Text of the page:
Contracting authorities in Wales will be required to set and publish objectives to achieve “socially responsible procurement goals” under a new draft law.
Under the draft Social Partnership and Public Procurement (Wales) Bill, public authorities will have a duty to “improve the social, economic, environmental and cultural wellbeing of their areas”.
The objectives will apply to all “prescribed” contracts, currently defined as construction contracts above £2m and an expectation of contracts above £122,976 for goods and services.
“Contracting authorities will be required to publish procurement strategies and a register of current contracts,” said a consultation document. “They will also be required to produce annual reports which will cover their procurement activity over the previous year, allowing achievements to be publicised and good practice shared.”
More than £6.7bn of public money is spent each year through procurement and commissioning in Wales, with 52% going through Wales-based suppliers.
Provisions in the bill cover contract management, with a duty to improve due diligence in applying socially responsible contract terms in supply chains through what are called “social public works clauses”.
“The focus of this duty is on the construction sector where risks of poor compliance with social obligations, including those in relation to unfair and unlawful employment practices, can be hard to address throughout long and complex supply chains,” said the report.
The clauses cover areas including prompt payment, employment opportunities for particular groups, SMEs, sustainability, and training.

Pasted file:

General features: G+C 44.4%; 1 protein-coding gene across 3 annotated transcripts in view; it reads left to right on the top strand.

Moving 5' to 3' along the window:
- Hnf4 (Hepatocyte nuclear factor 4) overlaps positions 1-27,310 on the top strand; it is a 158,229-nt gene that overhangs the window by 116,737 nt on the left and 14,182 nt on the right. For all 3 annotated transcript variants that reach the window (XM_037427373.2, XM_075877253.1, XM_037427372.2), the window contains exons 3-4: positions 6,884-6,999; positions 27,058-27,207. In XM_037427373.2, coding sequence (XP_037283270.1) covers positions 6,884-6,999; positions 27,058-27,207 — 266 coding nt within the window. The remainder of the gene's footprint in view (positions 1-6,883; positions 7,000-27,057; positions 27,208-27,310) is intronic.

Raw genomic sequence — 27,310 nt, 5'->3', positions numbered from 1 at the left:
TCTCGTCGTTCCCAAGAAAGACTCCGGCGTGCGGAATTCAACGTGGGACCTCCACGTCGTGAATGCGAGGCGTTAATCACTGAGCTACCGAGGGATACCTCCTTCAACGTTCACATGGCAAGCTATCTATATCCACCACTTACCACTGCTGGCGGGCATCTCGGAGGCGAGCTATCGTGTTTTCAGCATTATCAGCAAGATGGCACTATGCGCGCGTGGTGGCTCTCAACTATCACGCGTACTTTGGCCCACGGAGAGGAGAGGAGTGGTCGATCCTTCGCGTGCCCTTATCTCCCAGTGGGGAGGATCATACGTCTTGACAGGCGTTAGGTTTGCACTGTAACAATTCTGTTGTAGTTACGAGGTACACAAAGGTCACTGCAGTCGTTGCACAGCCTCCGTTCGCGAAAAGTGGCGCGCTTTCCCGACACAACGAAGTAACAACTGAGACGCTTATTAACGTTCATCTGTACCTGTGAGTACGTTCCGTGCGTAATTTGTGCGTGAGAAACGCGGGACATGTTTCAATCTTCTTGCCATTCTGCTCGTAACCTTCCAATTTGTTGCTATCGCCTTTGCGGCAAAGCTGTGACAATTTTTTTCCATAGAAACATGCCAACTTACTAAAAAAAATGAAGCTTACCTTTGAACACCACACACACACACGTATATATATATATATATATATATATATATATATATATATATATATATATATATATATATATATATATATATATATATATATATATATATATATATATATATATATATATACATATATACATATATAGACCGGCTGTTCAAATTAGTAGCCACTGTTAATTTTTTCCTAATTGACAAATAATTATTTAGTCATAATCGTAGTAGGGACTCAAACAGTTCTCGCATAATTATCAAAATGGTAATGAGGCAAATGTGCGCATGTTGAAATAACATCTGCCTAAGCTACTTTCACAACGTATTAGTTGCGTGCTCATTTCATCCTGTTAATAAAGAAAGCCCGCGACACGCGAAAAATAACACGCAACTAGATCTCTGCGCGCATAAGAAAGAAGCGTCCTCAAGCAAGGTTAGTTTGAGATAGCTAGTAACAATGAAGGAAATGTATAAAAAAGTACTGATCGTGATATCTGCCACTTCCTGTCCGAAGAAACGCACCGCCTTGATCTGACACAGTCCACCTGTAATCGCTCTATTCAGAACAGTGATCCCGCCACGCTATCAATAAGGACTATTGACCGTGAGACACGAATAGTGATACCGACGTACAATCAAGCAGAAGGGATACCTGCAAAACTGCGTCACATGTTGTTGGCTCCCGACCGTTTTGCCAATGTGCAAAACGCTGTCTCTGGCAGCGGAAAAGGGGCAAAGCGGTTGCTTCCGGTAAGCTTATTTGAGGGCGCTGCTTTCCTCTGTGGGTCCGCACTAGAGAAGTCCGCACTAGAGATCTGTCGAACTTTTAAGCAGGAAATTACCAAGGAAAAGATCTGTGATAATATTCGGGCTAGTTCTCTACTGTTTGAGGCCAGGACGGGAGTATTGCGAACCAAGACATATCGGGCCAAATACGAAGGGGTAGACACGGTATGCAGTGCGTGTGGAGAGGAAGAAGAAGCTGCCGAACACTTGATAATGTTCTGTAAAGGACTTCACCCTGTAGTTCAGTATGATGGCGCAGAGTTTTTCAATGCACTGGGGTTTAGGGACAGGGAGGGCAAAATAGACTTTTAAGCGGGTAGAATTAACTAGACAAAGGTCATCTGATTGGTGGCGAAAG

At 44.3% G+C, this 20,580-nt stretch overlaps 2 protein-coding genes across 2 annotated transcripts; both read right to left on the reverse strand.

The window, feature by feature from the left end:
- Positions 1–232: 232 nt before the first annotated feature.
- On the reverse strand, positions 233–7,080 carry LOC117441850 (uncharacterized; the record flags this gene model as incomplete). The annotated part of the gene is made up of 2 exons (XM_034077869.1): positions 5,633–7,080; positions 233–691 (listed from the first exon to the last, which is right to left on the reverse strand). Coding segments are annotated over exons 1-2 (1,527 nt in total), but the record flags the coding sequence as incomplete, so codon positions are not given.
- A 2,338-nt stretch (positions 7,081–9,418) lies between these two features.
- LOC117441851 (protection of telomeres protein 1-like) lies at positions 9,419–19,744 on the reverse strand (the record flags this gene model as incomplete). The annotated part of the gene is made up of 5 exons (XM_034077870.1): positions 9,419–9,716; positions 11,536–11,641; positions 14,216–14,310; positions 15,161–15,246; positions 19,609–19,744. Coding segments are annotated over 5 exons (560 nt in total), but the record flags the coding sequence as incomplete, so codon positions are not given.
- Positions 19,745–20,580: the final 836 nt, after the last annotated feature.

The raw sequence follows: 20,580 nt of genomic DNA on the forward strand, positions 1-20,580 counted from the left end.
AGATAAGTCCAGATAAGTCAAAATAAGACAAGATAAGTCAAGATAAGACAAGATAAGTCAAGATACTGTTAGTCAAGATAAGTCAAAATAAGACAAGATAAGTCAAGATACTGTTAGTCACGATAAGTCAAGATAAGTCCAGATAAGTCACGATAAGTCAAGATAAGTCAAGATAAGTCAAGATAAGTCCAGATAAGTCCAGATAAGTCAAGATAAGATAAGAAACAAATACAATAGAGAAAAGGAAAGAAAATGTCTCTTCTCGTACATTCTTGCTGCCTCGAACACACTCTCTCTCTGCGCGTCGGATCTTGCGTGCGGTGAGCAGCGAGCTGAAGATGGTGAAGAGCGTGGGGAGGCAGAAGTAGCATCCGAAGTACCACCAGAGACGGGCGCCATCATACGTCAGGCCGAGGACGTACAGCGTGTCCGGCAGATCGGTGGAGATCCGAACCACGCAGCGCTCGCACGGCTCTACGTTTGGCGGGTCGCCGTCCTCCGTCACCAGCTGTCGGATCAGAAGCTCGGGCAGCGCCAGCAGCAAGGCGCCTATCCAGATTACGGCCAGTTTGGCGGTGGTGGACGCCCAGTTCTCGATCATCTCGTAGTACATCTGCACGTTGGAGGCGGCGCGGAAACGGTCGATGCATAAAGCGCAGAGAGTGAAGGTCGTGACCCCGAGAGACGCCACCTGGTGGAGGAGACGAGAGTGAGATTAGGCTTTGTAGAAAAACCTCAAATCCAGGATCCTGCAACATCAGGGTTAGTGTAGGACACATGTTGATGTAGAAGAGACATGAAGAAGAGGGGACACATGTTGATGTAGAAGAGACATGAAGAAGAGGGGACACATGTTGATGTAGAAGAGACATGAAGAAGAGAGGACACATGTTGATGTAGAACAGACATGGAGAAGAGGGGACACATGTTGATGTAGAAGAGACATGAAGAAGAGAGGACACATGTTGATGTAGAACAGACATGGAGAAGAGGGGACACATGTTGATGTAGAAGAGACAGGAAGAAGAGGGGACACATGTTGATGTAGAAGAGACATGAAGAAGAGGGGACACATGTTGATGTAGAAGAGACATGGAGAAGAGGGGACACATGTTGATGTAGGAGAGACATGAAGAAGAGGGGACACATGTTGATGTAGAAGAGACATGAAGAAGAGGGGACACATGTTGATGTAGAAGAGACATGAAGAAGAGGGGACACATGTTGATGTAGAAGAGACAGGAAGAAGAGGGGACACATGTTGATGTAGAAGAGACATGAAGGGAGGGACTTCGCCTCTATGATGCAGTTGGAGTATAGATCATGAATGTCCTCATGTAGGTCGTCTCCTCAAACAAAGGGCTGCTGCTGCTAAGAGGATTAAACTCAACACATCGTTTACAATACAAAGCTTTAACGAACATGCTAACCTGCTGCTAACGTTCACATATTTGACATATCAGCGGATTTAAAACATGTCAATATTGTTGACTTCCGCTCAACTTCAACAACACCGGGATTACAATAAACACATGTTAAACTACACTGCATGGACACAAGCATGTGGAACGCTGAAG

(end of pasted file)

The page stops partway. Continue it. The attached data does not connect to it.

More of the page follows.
“If the contracting authority does not intend to include all of the social public works clauses or monitor their implementation through subcontracts, it will be required to send an exception notification to Welsh ministers as soon as is reasonably possible,” said the report.
The bill also includes the establishment of a Social Partnership Council (SPC), a national cross-sector forum chaired by the first minister, with representation from trade unions and employers.
“The primary purpose of the SPC will be to support Welsh ministers in their actions to improve public services and to increase wellbeing, especially social and economic wellbeing, including through strengthening and enhancing the consistency of the Welsh system of social partnership,” said the report.
In a written statement Hannah Blythyn, deputy minister for housing and local government, said: “Our overarching goal through these measures is to enhance the wellbeing, lives and livelihoods of the people of Wales and to improve public services. This draft bill is an integral part of our broader aim to reduce inequality and to create a fairer and more inclusive Wales with a vibrant economy that values and safeguards our workforce.”
A consultation runs until 23 April 2021.
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